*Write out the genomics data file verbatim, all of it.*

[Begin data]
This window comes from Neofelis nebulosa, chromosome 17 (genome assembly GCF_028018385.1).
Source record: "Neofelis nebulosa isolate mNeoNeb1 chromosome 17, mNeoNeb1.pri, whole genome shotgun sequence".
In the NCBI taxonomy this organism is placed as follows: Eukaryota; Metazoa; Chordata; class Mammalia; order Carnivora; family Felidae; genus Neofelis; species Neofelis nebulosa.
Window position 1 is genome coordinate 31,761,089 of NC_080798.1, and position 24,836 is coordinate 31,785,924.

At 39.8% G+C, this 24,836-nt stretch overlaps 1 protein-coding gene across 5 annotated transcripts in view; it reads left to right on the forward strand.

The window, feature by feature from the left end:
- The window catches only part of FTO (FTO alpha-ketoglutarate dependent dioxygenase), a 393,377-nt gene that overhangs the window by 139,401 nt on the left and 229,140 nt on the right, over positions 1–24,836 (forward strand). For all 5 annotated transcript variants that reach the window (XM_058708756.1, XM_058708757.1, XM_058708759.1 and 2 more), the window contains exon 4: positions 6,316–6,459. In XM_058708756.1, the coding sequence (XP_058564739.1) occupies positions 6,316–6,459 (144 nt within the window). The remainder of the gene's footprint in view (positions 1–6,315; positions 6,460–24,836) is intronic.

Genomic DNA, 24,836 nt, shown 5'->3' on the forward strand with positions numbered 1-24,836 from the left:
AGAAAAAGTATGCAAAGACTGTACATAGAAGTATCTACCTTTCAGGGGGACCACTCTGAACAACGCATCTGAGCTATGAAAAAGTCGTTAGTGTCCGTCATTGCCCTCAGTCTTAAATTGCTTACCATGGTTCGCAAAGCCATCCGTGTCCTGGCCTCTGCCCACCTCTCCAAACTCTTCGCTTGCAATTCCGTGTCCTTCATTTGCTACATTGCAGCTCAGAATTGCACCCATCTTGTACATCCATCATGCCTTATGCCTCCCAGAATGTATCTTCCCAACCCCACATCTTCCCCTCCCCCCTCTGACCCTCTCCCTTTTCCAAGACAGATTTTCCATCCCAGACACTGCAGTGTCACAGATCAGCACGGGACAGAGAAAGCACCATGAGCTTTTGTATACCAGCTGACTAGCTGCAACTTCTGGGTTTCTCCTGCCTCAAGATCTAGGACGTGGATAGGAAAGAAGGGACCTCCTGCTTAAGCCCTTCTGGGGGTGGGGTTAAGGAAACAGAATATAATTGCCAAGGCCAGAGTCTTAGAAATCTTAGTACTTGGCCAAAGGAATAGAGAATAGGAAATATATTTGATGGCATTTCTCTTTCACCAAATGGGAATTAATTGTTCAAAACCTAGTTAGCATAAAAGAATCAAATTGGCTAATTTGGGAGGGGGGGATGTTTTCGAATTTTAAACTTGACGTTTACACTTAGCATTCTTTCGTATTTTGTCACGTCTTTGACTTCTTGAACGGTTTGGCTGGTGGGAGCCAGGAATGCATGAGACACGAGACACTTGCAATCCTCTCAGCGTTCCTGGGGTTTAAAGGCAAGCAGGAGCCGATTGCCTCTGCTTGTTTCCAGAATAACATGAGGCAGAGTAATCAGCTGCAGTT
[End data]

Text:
This window comes from Neofelis nebulosa, chromosome 17 (genome assembly GCF_028018385.1).
Source record: "Neofelis nebulosa isolate mNeoNeb1 chromosome 17, mNeoNeb1.pri, whole genome shotgun sequence".
In the NCBI taxonomy this organism is placed as follows: Eukaryota; Metazoa; Chordata; class Mammalia; order Carnivora; family Felidae; genus Neofelis; species Neofelis nebulosa.
Window position 1 is genome coordinate 31,761,089 of NC_080798.1, and position 24,836 is coordinate 31,785,924.

At 39.8% G+C, this 24,836-nt stretch overlaps 1 protein-coding gene across 5 annotated transcripts in view; it reads left to right on the forward strand.

The window, feature by feature from the left end:
- The window catches only part of FTO (FTO alpha-ketoglutarate dependent dioxygenase), a 393,377-nt gene that overhangs the window by 139,401 nt on the left and 229,140 nt on the right, over positions 1–24,836 (forward strand). For all 5 annotated transcript variants that reach the window (XM_058708756.1, XM_058708757.1, XM_058708759.1 and 2 more), the window contains exon 4: positions 6,316–6,459. In XM_058708756.1, the coding sequence (XP_058564739.1) occupies positions 6,316–6,459 (144 nt within the window). The remainder of the gene's footprint in view (positions 1–6,315; positions 6,460–24,836) is intronic.

Genomic DNA, 24,836 nt, shown 5'->3' on the forward strand with positions numbered 1-24,836 from the left:
AGAAAAAGTATGCAAAGACTGTACATAGAAGTATCTACCTTTCAGGGGGACCACTCTGAACAACGCATCTGAGCTATGAAAAAGTCGTTAGTGTCCGTCATTGCCCTCAGTCTTAAATTGCTTACCATGGTTCGCAAAGCCATCCGTGTCCTGGCCTCTGCCCACCTCTCCAAACTCTTCGCTTGCAATTCCGTGTCCTTCATTTGCTACATTGCAGCTCAGAATTGCACCCATCTTGTACATCCATCATGCCTTATGCCTCCCAGAATGTATCTTCCCAACCCCACATCTTCCCCTCCCCCCTCTGACCCTCTCCCTTTTCCAAGACAGATTTTCCATCCCAGACACTGCAGTGTCACAGATCAGCACGGGACAGAGAAAGCACCATGAGCTTTTGTATACCAGCTGACTAGCTGCAACTTCTGGGTTTCTCCTGCCTCAAGATCTAGGACGTGGATAGGAAAGAAGGGACCTCCTGCTTAAGCCCTTCTGGGGGTGGGGTTAAGGAAACAGAATATAATTGCCAAGGCCAGAGTCTTAGAAATCTTAGTACTTGGCCAAAGGAATAGAGAATAGGAAATATATTTGATGGCATTTCTCTTTCACCAAATGGGAATTAATTGTTCAAAACCTAGTTAGCATAAAAGAATCAAATTGGCTAATTTGGGAGGGGGGGATGTTTTCGAATTTTAAACTTGACGTTTACACTTAGCATTCTTTCGTATTTTGTCACGTCTTTGACTTCTTGAACGGTTTGGCTGGTGGGAGCCAGGAATGCATGAGACACGAGACACTTGCAATCCTCTCAGCGTTCCTGGGGTTTAAAGGCAAGCAGGAGCCGATTGCCTCTGCTTGTTTCCAGAATAACATGAGGCAGAGTAATCAGCTGCAGTT